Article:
There are some workarounds but none of them is perfect. You could use DEFERRABLE constraints if your DBMS has them (Oracle for example). A DEFERRABLE constraint is really just an easy way of disabling a constraint. Or you could use triggers, which means the rule is enforced procedurally rather than through a proper database constraint.

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yes, I imagine any solution is going to depend on deferrable constraints (mine does) - it still leaves the question of how best to enforce the rules? –  Jack Douglas Apr 2 '11 at 9:41

Check out this thread: Maintaining subclass integrity in a relational database

The thread provides multiple suggestions for SQL Server implementations, and I would be surprised if the ideas couldn't be applied to Oracle as well.

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that is very useful thanks. Oracle/postgres don't support check constraints that look at other rows/tables - and I am amazed that SQL Server does! –  Jack Douglas Apr 2 '11 at 9:41
    
hmmm, I can't find any SQL Server documentation that supports the accepted answer in that question (using check constraints to look at other tables) - can you point me at any? –  Jack Douglas Apr 2 '11 at 9:53
    
@JackPDouglas I haven't tried it myself. According to this specification msdn.microsoft.com/en-us/library/ms174979(v=SQL.100).aspx the CHECK keyword must be followed by a logical_expression which ...is a logical expression that returns TRUE or FALSE. Alias data types cannot be part of the expression. –  Simen S Apr 3 '11 at 13:42
1  
from your link: "The search condition must evaluate to a Boolean expression and cannot reference another table." –  Jack Douglas Apr 4 '11 at 5:46
    
@JackPDouglas: I missed that one. In other words: You are right: The accepted answer to that question won't work! –  Simen S Apr 4 '11 at 7:22

I know this problem as a supertype/subtype issue. I've written about it several times on SO. In this post, it's presented as a solution to a problem with staff, customers, and suppliers. But this post has the most extended discussion behind the rationale and how the constraints work. It's written in terms of online publications.

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thanks, I've edited my question with links to the ones you mention. None address the exact problem I have but are useful reference –  Jack Douglas Apr 2 '11 at 11:36

This is a case where using a trigger is of value to have complex constraints like this enforced.

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"and assuming we want to enforce that (1) every row in 'gastropod' has exactly one corresponding row in 'snail' or 'slug' (but not both) (2) every row in 'slug' has exactly one corresponding row in 'gastropod' (3) every row in 'snail' has exactly one corresponding row in 'gastropod'"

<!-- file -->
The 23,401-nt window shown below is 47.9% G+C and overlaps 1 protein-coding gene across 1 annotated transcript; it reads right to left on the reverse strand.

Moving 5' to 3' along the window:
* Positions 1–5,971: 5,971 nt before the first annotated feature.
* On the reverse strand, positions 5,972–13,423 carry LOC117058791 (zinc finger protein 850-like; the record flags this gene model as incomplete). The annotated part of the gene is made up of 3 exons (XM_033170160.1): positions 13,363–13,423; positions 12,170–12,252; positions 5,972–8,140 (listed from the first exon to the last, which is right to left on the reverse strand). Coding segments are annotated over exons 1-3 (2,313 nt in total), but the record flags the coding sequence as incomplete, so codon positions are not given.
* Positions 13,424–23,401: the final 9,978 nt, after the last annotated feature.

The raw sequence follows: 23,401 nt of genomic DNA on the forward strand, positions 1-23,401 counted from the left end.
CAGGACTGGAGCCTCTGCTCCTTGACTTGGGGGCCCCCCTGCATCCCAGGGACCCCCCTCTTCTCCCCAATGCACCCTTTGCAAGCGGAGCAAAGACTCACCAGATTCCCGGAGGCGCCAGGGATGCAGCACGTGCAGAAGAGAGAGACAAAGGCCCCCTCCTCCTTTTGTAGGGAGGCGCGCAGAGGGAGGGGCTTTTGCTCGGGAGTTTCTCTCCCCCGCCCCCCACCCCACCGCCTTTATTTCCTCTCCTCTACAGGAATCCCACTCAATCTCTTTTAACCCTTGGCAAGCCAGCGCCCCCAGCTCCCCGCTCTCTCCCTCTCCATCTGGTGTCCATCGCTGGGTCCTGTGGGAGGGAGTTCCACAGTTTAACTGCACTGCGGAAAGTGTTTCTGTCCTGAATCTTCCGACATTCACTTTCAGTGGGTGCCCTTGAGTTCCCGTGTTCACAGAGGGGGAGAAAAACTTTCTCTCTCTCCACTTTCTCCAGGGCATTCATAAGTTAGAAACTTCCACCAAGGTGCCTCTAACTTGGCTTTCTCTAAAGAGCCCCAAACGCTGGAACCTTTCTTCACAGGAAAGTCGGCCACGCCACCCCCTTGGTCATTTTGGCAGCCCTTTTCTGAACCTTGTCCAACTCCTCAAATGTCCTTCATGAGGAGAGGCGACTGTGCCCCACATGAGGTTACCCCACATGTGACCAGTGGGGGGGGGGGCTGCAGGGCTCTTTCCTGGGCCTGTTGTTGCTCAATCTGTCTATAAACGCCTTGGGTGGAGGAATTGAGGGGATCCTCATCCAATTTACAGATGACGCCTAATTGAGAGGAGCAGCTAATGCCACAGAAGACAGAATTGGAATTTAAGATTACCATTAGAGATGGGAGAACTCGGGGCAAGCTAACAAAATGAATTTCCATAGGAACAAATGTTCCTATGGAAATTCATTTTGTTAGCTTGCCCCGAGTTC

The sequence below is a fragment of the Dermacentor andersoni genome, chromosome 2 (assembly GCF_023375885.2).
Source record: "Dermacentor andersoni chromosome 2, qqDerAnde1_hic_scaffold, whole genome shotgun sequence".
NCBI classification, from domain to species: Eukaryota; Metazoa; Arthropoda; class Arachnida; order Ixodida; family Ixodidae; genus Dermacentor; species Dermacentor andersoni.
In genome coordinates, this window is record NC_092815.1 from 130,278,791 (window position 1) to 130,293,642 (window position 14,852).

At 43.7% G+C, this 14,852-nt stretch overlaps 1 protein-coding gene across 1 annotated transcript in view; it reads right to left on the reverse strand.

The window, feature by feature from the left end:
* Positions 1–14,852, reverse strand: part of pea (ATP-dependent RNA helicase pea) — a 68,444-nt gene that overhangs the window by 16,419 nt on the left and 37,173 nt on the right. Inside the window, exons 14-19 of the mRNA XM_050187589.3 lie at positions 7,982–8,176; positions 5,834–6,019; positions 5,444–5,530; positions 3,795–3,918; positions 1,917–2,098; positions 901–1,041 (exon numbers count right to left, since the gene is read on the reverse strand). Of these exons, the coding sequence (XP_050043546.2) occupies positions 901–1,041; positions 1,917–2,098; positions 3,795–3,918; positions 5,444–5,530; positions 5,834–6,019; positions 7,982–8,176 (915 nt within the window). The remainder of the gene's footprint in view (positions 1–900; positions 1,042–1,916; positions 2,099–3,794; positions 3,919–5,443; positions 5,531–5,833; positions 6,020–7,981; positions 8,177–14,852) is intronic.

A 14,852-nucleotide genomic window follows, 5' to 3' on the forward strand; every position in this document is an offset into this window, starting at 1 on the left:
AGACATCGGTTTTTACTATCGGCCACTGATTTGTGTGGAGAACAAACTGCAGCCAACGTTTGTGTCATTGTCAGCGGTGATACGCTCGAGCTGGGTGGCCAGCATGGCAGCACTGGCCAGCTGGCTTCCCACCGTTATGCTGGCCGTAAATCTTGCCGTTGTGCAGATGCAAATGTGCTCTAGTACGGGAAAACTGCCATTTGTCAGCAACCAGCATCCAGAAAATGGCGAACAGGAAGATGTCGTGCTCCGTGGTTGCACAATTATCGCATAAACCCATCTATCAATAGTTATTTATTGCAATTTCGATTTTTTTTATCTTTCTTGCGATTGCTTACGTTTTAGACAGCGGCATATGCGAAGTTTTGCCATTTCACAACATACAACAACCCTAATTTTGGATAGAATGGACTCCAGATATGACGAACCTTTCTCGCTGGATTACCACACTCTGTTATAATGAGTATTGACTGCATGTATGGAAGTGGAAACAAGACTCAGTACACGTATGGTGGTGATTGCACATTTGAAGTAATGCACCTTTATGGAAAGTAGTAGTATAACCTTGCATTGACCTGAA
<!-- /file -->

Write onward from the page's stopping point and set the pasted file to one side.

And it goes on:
(1) is an inclusion dependency (aka "foreign key dependency") between 'GASTROPOD' and a virtual relvar (aka "view") defined as SLUG UNION SNAIL. (2) and (3) are the same kind of inclusion dependencies between 'SLUG' (/'SNAIL') and 'GASTROPOD'.

All of them taken together mean that you have an "equality dependence" between 'GASTROPOD' and 'SLUG UNION SNAIL' (at least as far as the identifiers are concerned).

Note that to be able update a database that is under such constraints, you are likely to need either a DBMS engine that supports this thing called "Multiple Assignment", or else one that supports "Deferred Constraint Checking".

Chapter 11 of the book "Applied Mathematics for Database Professionals" goes into great depth on the subject of how to enforce such constraints (and in fact, just any constraint, however complex) in SQL environments. The answer to your question is almost the entire contents of that chapter, and I hope you don't expect me to summarize it all here in a few words (the essence of the answer is "triggers" - as StarShip3000 also indicated).

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I'd much prefer solutions that do not involve triggers - I have a pathological aversion to them. See my answer for a postgres solution without triggers. I'll amend the question to make that clear. –  Jack Douglas Apr 2 '11 at 18:11

I'd go with

DROP TABLE GASTROPOD PURGE;
DROP TABLE SNAIL PURGE;

CREATE TABLE GASTROPOD
  (GASTROPOD_ID NUMBER,
  GASTROPOD_TYPE VARCHAR2(5),
  SNAIL_ID NUMBER,